This section is dedicated to take away all your "I wish someone had told me that before I went!" experiences. This way, you can spend less time settling in, and more time making new friends in your chosen hostel. We share our insider knowledge of tips, tricks and important things to look out for in Gwangju.
The metropolitan city of Gwangju is often overlooked. Despite Gwangju’s slower pace, South Korea’s sixth-largest city still offers plenty of exciting experiences for visitors. A stay at a hostel or hotel here will provide tourists with a fantastic opportunity to explore some touching monuments, beautiful arts markets, and sample adventurous local cuisine.
Gwangju is most well-known for 1980’s May 18 Democratic Uprising, a peaceful pro-democracy demonstration that turned violent. However, there is another interesting memorial for tourists to visit, Ssang Chon Dong – the Student’s Uprising Monument, located in the middle of the city. This monument is less recognized, but commemorates the uprising of students against the Japanese Imperialism of the early 1900s.
Once you’ve had your fill of history, explore some of Gwangju’s designated Food Streets, where restaurants serve a variety of native Gwangju cuisine. Or, visit some of the many galleries, art markets, and studios that make up the cultural heart of Gwangju – and meet some of the local artists that make this community thrive.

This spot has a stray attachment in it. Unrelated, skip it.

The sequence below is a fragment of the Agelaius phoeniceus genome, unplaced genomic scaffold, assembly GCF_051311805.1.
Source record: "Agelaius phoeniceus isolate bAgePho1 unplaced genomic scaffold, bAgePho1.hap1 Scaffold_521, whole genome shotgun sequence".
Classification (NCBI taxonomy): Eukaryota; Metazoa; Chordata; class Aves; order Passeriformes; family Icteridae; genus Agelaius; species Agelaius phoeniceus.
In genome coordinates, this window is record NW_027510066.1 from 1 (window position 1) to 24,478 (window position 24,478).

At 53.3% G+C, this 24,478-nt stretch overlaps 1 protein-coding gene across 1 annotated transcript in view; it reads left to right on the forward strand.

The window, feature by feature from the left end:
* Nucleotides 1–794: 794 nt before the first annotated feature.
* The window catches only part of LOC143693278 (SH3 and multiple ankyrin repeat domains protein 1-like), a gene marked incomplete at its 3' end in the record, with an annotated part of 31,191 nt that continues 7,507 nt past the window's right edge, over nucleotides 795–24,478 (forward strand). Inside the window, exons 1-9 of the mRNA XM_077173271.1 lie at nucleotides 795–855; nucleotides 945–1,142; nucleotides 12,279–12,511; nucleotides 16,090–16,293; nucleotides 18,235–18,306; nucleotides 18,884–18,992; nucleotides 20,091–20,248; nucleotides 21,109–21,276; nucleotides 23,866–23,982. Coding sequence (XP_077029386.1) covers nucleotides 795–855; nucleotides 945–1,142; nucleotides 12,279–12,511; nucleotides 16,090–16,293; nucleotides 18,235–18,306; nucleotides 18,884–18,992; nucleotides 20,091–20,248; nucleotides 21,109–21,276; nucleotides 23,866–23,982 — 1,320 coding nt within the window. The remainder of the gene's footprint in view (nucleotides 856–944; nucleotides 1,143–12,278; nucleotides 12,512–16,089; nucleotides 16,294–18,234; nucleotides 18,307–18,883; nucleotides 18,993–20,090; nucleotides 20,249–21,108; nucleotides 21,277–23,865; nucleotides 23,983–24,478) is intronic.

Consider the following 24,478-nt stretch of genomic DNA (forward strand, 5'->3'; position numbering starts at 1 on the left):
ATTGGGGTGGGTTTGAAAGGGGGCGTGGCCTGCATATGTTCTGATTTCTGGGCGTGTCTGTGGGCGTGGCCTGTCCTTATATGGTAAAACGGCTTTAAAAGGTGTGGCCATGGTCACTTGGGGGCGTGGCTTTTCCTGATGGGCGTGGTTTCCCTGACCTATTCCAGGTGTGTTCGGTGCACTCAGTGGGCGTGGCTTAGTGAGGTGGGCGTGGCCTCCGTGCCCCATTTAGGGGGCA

The temple of Daewonsa, dedicated to the Tibetan school of Buddhism, features an impressive traditional temple design that blends in perfectly with the surrounding lush vegetation. Visitors to the temple can walk through the scenic trails and forested pathways to relax and reconnect with nature – without venturing far from the city.
The city offers an impressive selection of accommodations, from upscale hotels to hostels to suit any budget. With bed and breakfasts, spas, and holiday rentals, there is no shortage of places to stay during a visit to Gwangju.
Tourists can fly directly into Gwanju, which boasts its own international airport, but it’s also possible to get to your hostel or hotel here via Seoul – visitors can catch a train or a bus and get to Gwangju in under four hours, while sightseeing through the South Korean landscape.
Written by local enthusiast for Gwangju hostelsJakob Lombardi